Threats SSH Can Counter

Like any security tool, SSH has particular threats against which it is effective and others that it doesn’t address. We’ll discuss the former first.

3.9.1 Eavesdropping

An eavesdropper is a network snooper who reads network traffic without affecting it in any way. SSH’s encryption prevents eavesdropping . The contents of an SSH session, even if intercepted, can’t be decrypted by a snooper.

3.9.2 Name Service and IP Spoofing

If an attacker subverts your naming service (DNS, NIS, etc.), network-related programs may be coerced to connect to the wrong machine. Similarly, an attacker can impersonate a host by stealing use of its IP address(es). In either case, you’re in trouble: your client program can connect to a false server that steals your password when you supply it. SSH guards against this attack by cryptographically verifying the server host identity. When setting up a session, the SSH client validates the server’s host key against a local list associating server names and addresses with their keys. If the supplied host key doesn’t match the one on the list, SSH complains. This feature may be disabled in less security-conscious settings if the warning messages get annoying. [7.4.3.1]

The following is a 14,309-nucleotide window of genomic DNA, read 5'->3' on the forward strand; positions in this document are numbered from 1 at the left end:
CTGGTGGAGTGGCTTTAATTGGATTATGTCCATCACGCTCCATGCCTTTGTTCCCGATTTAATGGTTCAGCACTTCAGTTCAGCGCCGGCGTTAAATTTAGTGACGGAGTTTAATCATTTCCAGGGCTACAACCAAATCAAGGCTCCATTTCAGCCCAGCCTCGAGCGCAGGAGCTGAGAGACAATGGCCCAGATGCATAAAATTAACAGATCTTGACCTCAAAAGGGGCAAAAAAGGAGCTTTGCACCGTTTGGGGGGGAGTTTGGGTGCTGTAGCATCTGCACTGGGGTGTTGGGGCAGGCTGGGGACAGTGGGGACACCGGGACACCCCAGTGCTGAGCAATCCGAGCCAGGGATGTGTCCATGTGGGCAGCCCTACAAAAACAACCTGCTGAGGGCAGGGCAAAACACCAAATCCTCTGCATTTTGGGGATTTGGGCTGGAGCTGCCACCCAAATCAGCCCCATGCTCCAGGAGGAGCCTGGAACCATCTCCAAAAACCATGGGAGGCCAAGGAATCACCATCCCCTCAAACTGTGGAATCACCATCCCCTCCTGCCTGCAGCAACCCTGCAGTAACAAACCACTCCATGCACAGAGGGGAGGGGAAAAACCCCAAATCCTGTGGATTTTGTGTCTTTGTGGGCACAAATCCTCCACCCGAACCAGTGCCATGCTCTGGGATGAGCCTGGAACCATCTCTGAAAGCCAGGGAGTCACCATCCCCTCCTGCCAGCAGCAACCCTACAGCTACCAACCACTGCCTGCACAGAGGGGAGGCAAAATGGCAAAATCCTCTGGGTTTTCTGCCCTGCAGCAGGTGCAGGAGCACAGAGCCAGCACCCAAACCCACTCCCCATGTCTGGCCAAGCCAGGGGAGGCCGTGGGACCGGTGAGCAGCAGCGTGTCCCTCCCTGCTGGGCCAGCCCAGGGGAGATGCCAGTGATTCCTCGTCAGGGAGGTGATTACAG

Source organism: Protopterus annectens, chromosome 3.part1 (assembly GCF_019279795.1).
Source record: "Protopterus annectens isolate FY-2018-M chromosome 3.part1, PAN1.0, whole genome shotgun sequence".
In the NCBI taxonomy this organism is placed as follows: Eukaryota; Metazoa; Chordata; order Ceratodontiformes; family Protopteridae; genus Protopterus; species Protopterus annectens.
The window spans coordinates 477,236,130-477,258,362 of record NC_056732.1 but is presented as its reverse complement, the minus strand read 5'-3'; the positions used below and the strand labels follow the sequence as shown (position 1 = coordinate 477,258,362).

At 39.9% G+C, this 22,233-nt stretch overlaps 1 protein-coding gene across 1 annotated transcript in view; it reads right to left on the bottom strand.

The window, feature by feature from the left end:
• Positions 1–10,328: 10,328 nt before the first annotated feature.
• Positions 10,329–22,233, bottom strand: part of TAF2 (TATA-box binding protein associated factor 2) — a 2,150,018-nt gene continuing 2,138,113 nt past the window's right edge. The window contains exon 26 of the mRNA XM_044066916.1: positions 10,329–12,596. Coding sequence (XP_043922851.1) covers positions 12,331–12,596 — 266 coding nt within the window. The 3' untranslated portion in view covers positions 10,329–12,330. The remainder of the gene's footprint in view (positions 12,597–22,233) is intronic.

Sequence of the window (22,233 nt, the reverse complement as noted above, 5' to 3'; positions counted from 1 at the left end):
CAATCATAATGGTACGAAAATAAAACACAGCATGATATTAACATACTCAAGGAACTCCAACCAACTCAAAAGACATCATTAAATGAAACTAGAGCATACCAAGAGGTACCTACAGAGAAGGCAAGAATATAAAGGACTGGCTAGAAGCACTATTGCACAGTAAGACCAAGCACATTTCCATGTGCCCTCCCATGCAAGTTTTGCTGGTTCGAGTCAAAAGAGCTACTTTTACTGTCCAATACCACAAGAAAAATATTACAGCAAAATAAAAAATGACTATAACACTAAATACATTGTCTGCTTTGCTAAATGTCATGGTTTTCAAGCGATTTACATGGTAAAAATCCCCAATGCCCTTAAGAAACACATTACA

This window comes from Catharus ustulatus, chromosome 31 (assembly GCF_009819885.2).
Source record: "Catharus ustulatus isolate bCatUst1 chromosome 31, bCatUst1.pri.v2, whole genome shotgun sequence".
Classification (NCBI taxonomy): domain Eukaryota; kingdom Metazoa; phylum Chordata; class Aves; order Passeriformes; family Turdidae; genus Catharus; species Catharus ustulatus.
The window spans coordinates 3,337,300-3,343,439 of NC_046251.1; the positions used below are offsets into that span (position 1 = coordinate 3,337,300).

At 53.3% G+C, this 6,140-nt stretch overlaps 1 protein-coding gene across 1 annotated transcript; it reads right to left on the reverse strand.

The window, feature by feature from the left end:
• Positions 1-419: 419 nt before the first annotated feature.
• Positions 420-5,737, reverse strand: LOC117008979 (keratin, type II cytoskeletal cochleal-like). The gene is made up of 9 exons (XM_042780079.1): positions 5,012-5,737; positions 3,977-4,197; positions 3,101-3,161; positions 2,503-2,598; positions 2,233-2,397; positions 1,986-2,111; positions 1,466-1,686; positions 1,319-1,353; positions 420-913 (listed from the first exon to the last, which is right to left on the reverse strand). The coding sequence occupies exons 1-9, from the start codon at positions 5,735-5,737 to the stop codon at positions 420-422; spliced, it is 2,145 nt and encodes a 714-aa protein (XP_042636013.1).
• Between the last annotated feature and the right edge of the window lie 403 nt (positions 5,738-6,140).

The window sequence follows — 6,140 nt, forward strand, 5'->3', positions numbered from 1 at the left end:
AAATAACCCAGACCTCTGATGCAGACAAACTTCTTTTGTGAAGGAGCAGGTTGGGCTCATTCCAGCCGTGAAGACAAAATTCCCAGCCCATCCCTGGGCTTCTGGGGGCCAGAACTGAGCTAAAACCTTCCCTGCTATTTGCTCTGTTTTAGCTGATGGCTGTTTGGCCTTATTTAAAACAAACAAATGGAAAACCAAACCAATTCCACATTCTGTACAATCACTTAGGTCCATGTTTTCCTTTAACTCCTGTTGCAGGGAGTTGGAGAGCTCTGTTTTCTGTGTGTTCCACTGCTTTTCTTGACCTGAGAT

The SSH-2 protocol allows for including PKI certificates along with keys. In the future, we hope that implementation of this feature in SSH products along with more common deployment of PKI will ease the burden of key management and reduce the need for this particular ...

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